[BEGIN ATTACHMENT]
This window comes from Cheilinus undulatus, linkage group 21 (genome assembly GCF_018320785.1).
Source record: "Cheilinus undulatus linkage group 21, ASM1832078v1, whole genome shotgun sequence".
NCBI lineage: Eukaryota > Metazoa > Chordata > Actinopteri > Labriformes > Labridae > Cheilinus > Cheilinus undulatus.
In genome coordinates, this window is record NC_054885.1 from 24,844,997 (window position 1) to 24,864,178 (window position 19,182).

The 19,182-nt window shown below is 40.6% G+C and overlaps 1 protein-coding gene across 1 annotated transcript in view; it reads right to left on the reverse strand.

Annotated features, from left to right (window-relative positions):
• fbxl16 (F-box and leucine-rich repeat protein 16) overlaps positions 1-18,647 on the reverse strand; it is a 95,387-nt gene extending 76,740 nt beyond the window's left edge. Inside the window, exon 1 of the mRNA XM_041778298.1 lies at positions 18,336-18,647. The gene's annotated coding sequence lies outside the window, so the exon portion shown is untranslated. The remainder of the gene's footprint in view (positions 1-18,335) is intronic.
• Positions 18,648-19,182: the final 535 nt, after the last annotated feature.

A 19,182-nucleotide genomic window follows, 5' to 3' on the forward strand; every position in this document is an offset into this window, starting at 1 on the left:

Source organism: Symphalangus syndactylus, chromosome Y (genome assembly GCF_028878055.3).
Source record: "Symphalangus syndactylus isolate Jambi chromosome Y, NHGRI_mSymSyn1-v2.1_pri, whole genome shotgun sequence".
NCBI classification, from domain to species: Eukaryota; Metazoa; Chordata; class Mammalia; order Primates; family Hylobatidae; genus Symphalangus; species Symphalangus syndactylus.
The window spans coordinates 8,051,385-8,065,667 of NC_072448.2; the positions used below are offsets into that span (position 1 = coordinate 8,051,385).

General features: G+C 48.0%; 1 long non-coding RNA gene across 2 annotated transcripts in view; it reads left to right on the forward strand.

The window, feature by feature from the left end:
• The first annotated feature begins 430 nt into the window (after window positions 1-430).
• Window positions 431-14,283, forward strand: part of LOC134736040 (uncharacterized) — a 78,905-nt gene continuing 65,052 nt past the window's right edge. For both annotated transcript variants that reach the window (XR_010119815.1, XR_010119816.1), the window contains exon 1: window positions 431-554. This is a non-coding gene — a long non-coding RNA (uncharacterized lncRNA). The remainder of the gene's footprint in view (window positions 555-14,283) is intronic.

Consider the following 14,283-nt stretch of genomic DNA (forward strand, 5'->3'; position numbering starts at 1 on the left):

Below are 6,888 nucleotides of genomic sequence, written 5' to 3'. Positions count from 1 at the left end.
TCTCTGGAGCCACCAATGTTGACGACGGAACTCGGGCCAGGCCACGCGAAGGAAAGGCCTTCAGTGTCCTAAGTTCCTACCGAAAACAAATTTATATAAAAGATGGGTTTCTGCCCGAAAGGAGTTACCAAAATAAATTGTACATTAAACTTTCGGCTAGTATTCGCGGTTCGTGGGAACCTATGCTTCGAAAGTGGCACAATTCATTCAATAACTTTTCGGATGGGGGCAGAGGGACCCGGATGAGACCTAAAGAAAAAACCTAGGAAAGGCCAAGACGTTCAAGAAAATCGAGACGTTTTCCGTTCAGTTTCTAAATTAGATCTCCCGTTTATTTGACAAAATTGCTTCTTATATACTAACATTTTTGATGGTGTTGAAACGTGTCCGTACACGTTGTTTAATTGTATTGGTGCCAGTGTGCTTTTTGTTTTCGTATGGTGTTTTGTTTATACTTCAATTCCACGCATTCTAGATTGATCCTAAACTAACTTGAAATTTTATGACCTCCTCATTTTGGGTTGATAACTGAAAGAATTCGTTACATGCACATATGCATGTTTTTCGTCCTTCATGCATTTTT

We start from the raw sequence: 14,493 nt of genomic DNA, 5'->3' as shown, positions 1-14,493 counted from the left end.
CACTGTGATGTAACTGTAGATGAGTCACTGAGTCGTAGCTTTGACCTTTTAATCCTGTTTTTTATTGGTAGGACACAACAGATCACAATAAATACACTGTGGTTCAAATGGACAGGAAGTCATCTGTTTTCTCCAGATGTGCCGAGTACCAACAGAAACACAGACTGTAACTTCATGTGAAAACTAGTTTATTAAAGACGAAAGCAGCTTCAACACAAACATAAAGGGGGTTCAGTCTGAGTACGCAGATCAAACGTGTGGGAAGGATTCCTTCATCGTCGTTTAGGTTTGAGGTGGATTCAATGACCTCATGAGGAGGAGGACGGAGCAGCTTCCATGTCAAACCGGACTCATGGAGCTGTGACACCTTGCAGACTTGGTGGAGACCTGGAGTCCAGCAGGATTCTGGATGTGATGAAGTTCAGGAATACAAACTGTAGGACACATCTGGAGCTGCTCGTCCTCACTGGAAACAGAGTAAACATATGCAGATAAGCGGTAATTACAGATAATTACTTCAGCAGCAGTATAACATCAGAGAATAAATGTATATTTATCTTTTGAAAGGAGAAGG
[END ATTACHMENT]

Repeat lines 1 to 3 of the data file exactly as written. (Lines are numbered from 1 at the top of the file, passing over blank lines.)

This window comes from Cheilinus undulatus, linkage group 21 (genome assembly GCF_018320785.1).
Source record: "Cheilinus undulatus linkage group 21, ASM1832078v1, whole genome shotgun sequence".
NCBI lineage: Eukaryota > Metazoa > Chordata > Actinopteri > Labriformes > Labridae > Cheilinus > Cheilinus undulatus.